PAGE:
“We haven’t entertained at home for so long Rick that it’s not surprising we’re seldom invited out anymore.” Wendy was still holding a damp dishcloth in her hands as she approached her husband ensconced in a deep armchair in the lounge with a book on his lap. He sighed and looked at her over his spectacles.
“I have to submit my paper for the conference within two weeks, Wendy. I can’t afford to miss the deadline.” He looked away from her as he reached for a pencil and a writing pad on the side table. “This is a busy time for me.”
“It’s always a ‘busy time’ for you, Rick. Anyone would think I have nothing to do. Admit it though: we owe so many people an invitation that we’ve got to start somewhere.” Wendy’s voice carried a determined ring. “You even said in January that we ought to have someone round once a month. January is over and we can already see March in the wings -.”
“Invite the lot then, just let me get through this reading.”
“Alright Mr. Grump, I’ll see who can make it on Saturday evening.” Wendy straightened two pictures on the passage walls on her way to the kitchen. The frames need dusting, she noted, but then everything can do with a once-over.
Wendy tidied the lounge on Saturday afternoon, plumping the cushions and sorting through their selection of music before turning her attention to the dining room. She picked flowers for the table and filled a large vase to place in the entrance hall. Once the table was set to her satisfaction, she focused on getting the dishes ready for the oven.
Rick came in while Wendy was putting the finishing touches to the salads. “It’s still so hot,” he smiled, “that I think I should get ice to put in a cooler box outside.”
“I’d love to be outdoors! I’m quietly dying in the heat of the kitchen.” Wendy covered the salads and hugged her husband briefly. “I’ll get chairs ready and put out some snacks while you buy the ice.”
“This is why we don’t entertain often: you get so wound up.” Rick kissed her forehead. “Just relax – everyone will have a great time.”
Easy for him to say, Wendy grumbled to herself as she carried a tray of savouries outdoors. He was right though, a cooling breeze had sprung up and the garden was filled with the heady scent of blossoms. This is definitely the right place to start, she thought happily as she went indoors to collect the drinking glasses.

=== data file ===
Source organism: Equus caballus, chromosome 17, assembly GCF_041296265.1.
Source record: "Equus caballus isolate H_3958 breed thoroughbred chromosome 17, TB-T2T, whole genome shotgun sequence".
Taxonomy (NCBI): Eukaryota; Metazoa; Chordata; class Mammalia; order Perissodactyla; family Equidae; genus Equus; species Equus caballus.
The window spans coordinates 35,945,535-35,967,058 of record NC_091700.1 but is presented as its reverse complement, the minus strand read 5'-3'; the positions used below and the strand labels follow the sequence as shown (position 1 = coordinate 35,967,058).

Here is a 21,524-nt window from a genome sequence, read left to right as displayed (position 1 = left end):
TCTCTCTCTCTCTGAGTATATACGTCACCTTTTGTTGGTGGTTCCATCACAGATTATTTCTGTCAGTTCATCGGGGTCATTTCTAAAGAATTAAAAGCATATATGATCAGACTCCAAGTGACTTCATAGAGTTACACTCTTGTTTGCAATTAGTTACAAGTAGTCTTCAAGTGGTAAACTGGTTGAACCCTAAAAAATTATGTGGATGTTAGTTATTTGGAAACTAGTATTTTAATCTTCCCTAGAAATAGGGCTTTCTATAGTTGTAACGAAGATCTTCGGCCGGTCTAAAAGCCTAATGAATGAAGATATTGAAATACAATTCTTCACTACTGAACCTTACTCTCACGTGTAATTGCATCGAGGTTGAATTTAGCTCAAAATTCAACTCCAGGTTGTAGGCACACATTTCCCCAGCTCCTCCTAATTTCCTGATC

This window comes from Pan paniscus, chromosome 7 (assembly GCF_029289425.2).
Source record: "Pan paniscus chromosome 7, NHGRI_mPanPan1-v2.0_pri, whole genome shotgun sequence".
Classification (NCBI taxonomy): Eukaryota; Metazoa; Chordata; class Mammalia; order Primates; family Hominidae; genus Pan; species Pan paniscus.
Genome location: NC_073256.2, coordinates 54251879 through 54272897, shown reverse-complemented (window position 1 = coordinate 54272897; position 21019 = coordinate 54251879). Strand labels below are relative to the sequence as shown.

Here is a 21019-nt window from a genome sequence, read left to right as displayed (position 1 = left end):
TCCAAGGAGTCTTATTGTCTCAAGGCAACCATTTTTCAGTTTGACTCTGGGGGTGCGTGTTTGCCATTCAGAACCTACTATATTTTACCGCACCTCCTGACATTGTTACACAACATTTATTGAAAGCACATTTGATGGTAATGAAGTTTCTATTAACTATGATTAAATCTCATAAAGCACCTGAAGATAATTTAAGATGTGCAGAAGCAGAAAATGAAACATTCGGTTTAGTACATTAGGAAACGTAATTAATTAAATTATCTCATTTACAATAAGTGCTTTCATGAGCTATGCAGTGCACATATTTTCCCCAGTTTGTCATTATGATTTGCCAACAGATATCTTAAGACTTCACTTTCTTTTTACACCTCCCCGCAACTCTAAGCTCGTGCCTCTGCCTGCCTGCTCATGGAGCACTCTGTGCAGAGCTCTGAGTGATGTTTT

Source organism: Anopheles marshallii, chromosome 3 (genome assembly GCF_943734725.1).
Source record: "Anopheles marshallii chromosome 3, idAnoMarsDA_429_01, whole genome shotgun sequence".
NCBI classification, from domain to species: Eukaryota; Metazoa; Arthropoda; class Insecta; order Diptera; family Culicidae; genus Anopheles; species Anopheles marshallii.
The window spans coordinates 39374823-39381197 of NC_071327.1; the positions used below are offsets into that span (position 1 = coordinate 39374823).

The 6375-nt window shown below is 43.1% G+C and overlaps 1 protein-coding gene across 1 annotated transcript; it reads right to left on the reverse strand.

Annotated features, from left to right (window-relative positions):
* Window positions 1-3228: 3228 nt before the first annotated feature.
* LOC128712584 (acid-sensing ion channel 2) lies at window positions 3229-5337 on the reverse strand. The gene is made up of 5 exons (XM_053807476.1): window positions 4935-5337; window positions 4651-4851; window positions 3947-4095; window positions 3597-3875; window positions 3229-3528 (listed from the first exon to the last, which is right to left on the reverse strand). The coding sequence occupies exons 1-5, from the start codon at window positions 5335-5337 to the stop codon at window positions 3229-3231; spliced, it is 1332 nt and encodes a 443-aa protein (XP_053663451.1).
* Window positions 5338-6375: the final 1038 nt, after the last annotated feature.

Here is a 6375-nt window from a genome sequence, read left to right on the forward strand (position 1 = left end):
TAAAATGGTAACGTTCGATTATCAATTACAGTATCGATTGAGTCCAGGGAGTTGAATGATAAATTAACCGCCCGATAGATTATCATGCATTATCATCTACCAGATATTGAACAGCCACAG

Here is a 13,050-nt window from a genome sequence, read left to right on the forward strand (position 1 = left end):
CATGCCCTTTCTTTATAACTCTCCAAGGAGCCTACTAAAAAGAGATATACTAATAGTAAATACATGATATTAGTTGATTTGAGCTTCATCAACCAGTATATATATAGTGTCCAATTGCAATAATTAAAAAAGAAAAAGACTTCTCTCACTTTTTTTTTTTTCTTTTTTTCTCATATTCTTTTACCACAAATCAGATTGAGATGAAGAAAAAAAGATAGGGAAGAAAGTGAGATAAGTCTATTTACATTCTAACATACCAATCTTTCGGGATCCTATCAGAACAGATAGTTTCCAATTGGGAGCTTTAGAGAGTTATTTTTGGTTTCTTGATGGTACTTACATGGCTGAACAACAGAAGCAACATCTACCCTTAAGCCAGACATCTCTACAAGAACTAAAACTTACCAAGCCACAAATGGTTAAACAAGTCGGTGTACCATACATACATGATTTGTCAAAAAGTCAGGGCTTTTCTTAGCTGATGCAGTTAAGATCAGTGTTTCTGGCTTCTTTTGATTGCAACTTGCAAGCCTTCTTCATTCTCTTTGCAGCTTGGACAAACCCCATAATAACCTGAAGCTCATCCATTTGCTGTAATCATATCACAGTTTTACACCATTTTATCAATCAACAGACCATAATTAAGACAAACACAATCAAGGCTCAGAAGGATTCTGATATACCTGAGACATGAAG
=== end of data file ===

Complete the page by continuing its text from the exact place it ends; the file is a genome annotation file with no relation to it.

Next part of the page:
Everyone enjoyed sitting on the patio and admired the different hues of green created by the setting sun. “Your garden is looking beautiful!” Mandy drew in an exaggerated breath, “and it’s filled with amazing scents too.”
“Oh look! There are some bats.” Chris nudged his wife, Donna. A momentary silence fell as all turned to watch the two small insectivorous bats looping above the lawn only to seemingly disappear when they swooped low against the trees.
“Bats frighten me.” Ella automatically covered her head with her free hand. During the laughter and teasing that followed, Wendy slipped into the kitchen to switch on the oven. She was surprised to find most of their guests had moved indoors on her return.
Rick was drawing the curtains in the lounge. “Are the bats a problem?” Wendy asked quietly.
“No, the wind’s becoming unpleasant.”
Thomas and Louisa came in bearing plates and dishes from outdoors. “Shall we dump these in the kitchen Wends?”
“”Thank you Louisa. Let me get the rest.”
“Everything’s indoors – except the drinks.” Ceridwen and Benny laughed as the French doors slammed behind them.
“I think we’re in for a storm,” Rick announced. “Anyone for more wine?”
Wendy sighed with relief. Even Rick was enjoying himself and the stormy gusts of wind seemed to provide extra energy. They needed rain so badly. “These are such beautiful flowers,” Mandy remarked on her way back from the bathroom. “I always mean to have more flowers -.” She stopped mid-sentence as the power went out. “Is it load-shedding? I thought we were meant to be free of it this weekend.”